As digital advertisers, we attempt to assess the money we can generate from our advertising campaigns and each one of these metrics gives us an alternate point of view and insights into where our money is generated, and from what sources to be precise. Moreover, the digital advertising space is loaded up with technical phrases and long abbreviations intended to add a little spice to your workload – such as eCPM, rCPM, and Fill Rate.
What does any of these mean? Is there a difference? Furthermore, which one would should you be focusing on as a digital advertiser? In this blog, we discuss each one of these metrics and determine what factors are most likely to affect these metrics – for the better or worse.
eCPM is the short form of Effective Cost-per-mile (here mile represents thousand). It is calculated to demonstrate the ad income created from 1000 ad impressions. eCPM is the average number of various CPMs. In a simpler explanation, eCPM gives you the combined average of all bids placed by advertisers on your ad impressions.
This metric shows us how much money we generate for 1000 sold impressions. It’s a very helpful factor, as it shows how costly or cheap we sell our impressions. Regardless, it doesn’t reveal to us much about the effectiveness of our ad.
rCPM stands for Real Cost-per-mile or otherwise called revenue CPM. The estimation of rCPM shows how much ad income the publishers created from ad requests. Remember that ad impressions and ad requests are two different things and vary. An ad request is at whatever point your website requires an advertisement to be shown on it. It doesn’t mean that the ad will naturally be visible on your website. Then again, ad impression, however, occurs right after the bid for the advertisement is approved and the ad is visible on your website.
What’s Fill Rate?
Fill Rate is a percentage of the entirety of the publisher’s ad requests sold. Fill rate is considered by various advertisers as a sign of their success, because of the deception that selling all your stock will generate the most elevated income for you. Shockingly, selling as many impressions as would be possible doesn’t create the maximum possible income. Eventually, this may just mean that you are selling at minimal prices and losing money somehow.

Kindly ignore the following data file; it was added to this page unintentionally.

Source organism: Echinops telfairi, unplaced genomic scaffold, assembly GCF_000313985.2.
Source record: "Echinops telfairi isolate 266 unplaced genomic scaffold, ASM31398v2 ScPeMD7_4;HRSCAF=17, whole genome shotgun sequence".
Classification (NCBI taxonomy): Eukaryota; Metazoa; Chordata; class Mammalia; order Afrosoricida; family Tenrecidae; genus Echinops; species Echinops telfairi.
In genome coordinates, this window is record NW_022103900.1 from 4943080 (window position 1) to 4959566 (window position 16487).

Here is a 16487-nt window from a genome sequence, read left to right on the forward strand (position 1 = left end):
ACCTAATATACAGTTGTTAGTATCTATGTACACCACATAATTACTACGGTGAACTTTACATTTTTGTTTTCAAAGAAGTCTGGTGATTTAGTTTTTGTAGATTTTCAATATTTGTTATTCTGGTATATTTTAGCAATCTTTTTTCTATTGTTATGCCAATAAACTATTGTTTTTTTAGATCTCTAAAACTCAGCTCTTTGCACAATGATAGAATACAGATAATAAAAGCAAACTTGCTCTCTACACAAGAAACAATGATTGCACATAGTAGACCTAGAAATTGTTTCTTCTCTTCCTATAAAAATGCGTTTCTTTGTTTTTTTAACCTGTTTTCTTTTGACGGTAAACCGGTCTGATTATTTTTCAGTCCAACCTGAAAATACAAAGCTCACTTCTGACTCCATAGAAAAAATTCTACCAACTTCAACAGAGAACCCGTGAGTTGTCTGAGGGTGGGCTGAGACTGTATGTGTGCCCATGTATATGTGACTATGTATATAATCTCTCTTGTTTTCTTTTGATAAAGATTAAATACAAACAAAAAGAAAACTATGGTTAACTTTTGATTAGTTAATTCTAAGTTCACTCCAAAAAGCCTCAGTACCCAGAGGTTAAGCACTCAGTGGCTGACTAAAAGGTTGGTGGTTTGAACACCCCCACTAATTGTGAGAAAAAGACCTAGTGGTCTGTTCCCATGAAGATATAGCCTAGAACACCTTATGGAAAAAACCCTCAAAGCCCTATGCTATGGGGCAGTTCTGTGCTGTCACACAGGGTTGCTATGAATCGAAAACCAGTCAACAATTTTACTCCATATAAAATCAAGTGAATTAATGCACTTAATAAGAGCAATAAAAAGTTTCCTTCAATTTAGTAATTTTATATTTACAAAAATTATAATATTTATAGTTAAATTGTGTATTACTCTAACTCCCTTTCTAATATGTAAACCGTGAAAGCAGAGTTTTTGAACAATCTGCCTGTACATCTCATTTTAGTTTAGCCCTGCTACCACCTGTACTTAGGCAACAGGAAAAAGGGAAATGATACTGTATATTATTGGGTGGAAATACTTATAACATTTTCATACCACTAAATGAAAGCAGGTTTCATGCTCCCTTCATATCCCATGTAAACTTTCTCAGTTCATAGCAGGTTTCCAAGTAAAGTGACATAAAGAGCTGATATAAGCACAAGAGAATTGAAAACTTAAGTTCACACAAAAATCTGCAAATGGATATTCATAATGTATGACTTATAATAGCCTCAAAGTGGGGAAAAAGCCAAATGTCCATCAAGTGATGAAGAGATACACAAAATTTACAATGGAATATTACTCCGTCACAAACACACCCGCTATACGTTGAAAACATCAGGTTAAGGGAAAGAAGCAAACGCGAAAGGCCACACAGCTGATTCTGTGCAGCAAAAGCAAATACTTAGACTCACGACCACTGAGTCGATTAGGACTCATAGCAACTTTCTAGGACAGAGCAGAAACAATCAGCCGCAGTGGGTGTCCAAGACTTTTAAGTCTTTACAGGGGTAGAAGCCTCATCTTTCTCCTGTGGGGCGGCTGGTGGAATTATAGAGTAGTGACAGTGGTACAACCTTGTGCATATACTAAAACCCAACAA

Factors that influence these metrics
This is a primary and key factor that can turn around things on its own. Without users, we would not have anybody to show the ads to, however, users are just an obligation to some extent since they can incredibly change as far as their ad value. Some of them make only a couple of page views, while others can go up to 20 times. Eventually, they can decide to enable cookies or not. Because retargeting is hugely beneficial from a digital advertiser’s perspective, cookies can have a massive effect.
This factor is more relevant to the estimation of our expected effectiveness, however not totally. Various publishers imagine that the more page views they have, the more they should be earning. They hope to have somewhat same or growing RPM but page views can vary from case to case. A page view can be generated from a website without any advertisements, where there are no ad requests to sell. It very well may be from a mobile website, where, generally, there are up to three ad requests. It can have its sources from a desktop website with even five ad requests too.
Considering all the above-mentioned factors, this is a pivotal factor – one ad request is an opportunity to sell one advertisement. You will not see huge differences in ad request values not like in the case of users or page views; in any case, don’t expect ad requests to consistently have a similar value every time.
Don’t Limit Your Ad Evaluation!
While it’s important to know your eCPM and rCPM, the assessment of your ad performance by these factors alone is somewhat obsolete. Indeed, these metrics say nothing regarding how precisely you bring in money. Remember that these are just comparative figures, the total number of impressions can impact them massively. Hence, these aren’t appropriate for evaluating your ad performance or making an ad forecast. To assess the viability of a given advertisement, you’ll need to jump further into metrics and information.
For instance, make sure to compare your eCPM rate with Fill Rate. An optimal fill rate is 100% that implies that all of the ads your application mentioned were delivered and shown. However, a 100% fill rate is hard to accomplish because of various factors – such as poor connection, low battery, or a weak network. Then again, the fill rate shouldn’t be excessively low. Even if your eCPM rate is high, a low fill rate can be the reason for low ad revenue, so you should consider them together to improve your overall ad revenue.